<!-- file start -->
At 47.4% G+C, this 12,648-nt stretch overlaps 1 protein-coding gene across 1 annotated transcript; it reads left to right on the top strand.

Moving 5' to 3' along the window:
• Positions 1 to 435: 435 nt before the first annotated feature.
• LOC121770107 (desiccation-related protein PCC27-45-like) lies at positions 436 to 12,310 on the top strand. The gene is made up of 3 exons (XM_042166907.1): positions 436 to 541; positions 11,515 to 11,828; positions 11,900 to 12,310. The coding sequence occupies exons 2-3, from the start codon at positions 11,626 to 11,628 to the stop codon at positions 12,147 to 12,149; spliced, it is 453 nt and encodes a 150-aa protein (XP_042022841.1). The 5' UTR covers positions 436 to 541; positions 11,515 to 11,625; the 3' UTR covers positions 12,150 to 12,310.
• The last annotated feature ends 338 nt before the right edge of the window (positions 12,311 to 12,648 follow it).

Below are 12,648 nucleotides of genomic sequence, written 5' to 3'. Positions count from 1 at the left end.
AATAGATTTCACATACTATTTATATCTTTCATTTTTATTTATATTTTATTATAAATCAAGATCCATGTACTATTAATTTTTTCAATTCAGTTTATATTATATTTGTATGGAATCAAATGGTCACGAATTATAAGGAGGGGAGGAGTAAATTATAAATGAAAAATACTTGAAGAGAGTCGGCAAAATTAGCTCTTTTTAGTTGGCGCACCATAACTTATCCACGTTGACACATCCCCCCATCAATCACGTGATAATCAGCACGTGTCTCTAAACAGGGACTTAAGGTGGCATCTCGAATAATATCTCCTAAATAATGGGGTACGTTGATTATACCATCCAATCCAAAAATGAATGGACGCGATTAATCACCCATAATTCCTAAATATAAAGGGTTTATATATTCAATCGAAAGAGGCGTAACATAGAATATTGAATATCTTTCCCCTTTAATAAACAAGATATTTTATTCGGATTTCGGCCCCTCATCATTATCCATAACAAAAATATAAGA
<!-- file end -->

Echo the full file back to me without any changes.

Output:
At 47.4% G+C, this 12,648-nt stretch overlaps 1 protein-coding gene across 1 annotated transcript; it reads left to right on the top strand.

Moving 5' to 3' along the window:
• Positions 1 to 435: 435 nt before the first annotated feature.
• LOC121770107 (desiccation-related protein PCC27-45-like) lies at positions 436 to 12,310 on the top strand. The gene is made up of 3 exons (XM_042166907.1): positions 436 to 541; positions 11,515 to 11,828; positions 11,900 to 12,310. The coding sequence occupies exons 2-3, from the start codon at positions 11,626 to 11,628 to the stop codon at positions 12,147 to 12,149; spliced, it is 453 nt and encodes a 150-aa protein (XP_042022841.1). The 5' UTR covers positions 436 to 541; positions 11,515 to 11,625; the 3' UTR covers positions 12,150 to 12,310.
• The last annotated feature ends 338 nt before the right edge of the window (positions 12,311 to 12,648 follow it).

Below are 12,648 nucleotides of genomic sequence, written 5' to 3'. Positions count from 1 at the left end.
AATAGATTTCACATACTATTTATATCTTTCATTTTTATTTATATTTTATTATAAATCAAGATCCATGTACTATTAATTTTTTCAATTCAGTTTATATTATATTTGTATGGAATCAAATGGTCACGAATTATAAGGAGGGGAGGAGTAAATTATAAATGAAAAATACTTGAAGAGAGTCGGCAAAATTAGCTCTTTTTAGTTGGCGCACCATAACTTATCCACGTTGACACATCCCCCCATCAATCACGTGATAATCAGCACGTGTCTCTAAACAGGGACTTAAGGTGGCATCTCGAATAATATCTCCTAAATAATGGGGTACGTTGATTATACCATCCAATCCAAAAATGAATGGACGCGATTAATCACCCATAATTCCTAAATATAAAGGGTTTATATATTCAATCGAAAGAGGCGTAACATAGAATATTGAATATCTTTCCCCTTTAATAAACAAGATATTTTATTCGGATTTCGGCCCCTCATCATTATCCATAACAAAAATATAAGA